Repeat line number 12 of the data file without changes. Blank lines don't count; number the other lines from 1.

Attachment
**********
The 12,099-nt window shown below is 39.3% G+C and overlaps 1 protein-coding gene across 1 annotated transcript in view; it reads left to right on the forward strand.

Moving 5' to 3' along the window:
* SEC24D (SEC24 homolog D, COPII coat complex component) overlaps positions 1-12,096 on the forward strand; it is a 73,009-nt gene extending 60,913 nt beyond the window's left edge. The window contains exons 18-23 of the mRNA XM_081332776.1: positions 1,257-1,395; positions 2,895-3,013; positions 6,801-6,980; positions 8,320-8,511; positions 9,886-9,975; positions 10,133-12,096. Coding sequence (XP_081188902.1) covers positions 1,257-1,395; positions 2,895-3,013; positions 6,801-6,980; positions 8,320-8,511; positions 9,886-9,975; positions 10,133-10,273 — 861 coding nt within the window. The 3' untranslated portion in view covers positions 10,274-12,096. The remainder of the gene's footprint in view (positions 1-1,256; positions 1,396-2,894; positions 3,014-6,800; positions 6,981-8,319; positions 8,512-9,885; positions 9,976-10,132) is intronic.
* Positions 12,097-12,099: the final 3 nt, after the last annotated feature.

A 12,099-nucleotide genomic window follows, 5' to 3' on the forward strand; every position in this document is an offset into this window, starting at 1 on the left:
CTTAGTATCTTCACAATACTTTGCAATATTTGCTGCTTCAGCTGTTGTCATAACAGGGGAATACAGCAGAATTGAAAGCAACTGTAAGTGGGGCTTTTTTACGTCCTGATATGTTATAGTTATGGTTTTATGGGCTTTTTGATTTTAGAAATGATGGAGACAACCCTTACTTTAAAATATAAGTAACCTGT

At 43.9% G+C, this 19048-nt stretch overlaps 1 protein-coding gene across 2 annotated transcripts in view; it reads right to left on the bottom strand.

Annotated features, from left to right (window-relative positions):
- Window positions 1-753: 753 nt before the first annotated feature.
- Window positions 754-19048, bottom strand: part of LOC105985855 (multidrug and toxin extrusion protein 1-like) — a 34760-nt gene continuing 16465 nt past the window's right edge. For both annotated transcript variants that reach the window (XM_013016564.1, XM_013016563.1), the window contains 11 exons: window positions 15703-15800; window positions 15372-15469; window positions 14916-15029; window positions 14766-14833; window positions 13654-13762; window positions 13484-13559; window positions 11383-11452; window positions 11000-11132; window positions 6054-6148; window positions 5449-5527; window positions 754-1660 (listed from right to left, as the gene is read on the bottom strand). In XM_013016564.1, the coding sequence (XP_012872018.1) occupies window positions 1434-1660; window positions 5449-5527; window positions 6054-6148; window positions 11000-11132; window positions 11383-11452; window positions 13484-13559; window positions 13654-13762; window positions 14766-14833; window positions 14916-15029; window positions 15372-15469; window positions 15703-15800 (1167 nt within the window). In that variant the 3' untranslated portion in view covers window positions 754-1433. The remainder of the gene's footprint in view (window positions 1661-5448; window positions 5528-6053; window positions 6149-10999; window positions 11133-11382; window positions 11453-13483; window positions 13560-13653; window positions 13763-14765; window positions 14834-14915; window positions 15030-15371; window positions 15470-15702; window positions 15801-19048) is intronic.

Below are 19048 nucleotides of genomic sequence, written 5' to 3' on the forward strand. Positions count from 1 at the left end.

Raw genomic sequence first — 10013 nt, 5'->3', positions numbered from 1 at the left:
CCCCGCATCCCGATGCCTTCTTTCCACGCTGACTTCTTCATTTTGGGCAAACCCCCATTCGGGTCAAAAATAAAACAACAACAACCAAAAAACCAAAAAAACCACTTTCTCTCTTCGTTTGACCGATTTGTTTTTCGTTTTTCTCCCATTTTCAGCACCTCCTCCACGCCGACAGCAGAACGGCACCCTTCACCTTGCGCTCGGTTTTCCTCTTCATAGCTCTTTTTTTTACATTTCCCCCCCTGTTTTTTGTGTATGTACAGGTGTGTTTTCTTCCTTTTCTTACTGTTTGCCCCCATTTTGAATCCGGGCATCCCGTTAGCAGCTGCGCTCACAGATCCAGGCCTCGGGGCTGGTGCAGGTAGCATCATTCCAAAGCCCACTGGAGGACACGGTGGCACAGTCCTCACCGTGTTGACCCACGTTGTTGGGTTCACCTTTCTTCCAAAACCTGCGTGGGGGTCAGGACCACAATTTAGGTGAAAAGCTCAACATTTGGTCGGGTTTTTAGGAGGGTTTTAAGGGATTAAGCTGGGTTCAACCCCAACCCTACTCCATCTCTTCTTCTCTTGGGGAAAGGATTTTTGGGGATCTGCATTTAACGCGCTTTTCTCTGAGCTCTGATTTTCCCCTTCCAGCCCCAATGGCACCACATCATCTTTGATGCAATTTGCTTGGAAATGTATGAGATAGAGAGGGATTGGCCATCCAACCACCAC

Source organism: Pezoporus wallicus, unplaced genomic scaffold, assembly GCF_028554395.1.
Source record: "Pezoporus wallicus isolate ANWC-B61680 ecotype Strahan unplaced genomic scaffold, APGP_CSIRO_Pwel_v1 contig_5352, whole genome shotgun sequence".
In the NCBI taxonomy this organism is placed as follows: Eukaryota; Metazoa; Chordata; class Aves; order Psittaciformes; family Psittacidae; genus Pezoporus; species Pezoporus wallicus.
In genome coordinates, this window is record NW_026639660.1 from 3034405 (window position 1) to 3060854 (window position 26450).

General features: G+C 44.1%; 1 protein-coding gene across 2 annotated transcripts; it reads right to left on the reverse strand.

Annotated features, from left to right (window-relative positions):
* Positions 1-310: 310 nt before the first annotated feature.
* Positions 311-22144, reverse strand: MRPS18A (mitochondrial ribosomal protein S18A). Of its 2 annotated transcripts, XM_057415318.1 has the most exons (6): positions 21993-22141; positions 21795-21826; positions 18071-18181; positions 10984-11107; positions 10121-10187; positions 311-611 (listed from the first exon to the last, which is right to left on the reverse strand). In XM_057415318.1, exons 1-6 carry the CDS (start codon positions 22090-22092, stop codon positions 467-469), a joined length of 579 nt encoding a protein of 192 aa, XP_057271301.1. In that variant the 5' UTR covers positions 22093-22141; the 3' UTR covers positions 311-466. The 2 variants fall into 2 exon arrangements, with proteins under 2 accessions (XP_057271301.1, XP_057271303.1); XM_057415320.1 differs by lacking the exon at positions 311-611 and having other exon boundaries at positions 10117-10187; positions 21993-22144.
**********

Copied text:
Raw genomic sequence first — 10013 nt, 5'->3', positions numbered from 1 at the left: